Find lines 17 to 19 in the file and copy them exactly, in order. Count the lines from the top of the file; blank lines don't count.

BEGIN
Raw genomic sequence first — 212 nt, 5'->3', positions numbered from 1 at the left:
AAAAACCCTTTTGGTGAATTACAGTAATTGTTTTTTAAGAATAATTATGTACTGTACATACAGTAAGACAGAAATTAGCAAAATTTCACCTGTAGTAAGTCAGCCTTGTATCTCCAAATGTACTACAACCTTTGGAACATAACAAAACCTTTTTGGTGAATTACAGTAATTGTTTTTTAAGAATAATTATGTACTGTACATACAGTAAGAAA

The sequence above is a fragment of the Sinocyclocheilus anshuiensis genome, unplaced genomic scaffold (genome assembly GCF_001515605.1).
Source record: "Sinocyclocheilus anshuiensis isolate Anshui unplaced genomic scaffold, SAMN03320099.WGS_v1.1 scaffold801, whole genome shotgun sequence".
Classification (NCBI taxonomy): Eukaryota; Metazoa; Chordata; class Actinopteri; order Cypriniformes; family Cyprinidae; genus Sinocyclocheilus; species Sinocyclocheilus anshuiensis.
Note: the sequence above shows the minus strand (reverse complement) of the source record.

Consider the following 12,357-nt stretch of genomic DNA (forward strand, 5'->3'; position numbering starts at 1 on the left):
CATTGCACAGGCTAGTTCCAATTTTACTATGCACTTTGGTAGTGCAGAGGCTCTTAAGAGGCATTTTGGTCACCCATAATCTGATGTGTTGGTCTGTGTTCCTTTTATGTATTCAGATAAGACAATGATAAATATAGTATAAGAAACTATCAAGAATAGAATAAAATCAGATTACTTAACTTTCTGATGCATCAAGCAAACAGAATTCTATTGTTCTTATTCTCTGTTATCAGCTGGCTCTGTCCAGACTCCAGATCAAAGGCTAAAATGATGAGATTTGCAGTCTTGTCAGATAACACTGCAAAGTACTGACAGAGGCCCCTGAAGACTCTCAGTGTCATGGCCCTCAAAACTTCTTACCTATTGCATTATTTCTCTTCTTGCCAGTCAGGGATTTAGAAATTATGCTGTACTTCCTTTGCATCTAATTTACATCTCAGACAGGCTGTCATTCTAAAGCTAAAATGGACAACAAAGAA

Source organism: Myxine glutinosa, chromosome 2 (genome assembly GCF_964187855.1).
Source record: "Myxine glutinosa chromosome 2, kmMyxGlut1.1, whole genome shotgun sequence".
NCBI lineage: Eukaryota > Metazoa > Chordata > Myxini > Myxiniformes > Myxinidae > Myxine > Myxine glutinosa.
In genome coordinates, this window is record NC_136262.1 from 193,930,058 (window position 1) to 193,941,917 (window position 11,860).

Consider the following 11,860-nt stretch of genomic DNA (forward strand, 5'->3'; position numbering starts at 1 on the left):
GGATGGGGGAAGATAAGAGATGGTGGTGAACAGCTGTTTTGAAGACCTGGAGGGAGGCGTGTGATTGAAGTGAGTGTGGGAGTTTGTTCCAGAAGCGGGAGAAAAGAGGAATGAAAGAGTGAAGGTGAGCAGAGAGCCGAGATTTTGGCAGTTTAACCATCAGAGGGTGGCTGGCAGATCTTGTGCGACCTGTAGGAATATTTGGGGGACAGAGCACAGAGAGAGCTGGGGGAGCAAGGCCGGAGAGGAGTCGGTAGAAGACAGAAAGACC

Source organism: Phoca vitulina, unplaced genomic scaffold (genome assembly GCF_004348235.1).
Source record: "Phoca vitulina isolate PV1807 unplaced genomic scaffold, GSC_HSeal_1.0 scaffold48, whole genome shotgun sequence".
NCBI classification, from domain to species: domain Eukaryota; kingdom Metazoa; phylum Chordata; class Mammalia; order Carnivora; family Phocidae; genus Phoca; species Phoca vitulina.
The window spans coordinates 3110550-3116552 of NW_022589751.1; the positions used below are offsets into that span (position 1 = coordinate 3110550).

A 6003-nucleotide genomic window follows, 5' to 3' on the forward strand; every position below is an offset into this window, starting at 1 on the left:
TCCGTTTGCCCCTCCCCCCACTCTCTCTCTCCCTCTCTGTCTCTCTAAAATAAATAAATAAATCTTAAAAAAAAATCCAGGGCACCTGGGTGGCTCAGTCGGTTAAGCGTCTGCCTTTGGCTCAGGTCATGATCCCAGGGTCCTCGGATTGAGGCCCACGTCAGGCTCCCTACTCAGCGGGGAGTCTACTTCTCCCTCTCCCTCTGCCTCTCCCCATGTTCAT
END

NCBI classification, from domain to species: domain Eukaryota; kingdom Metazoa; phylum Chordata; class Mammalia; order Carnivora; family Phocidae; genus Phoca; species Phoca vitulina.
The window spans coordinates 3110550-3116552 of NW_022589751.1; the positions used below are offsets into that span (position 1 = coordinate 3110550).

A 6003-nucleotide genomic window follows, 5' to 3' on the forward strand; every position below is an offset into this window, starting at 1 on the left: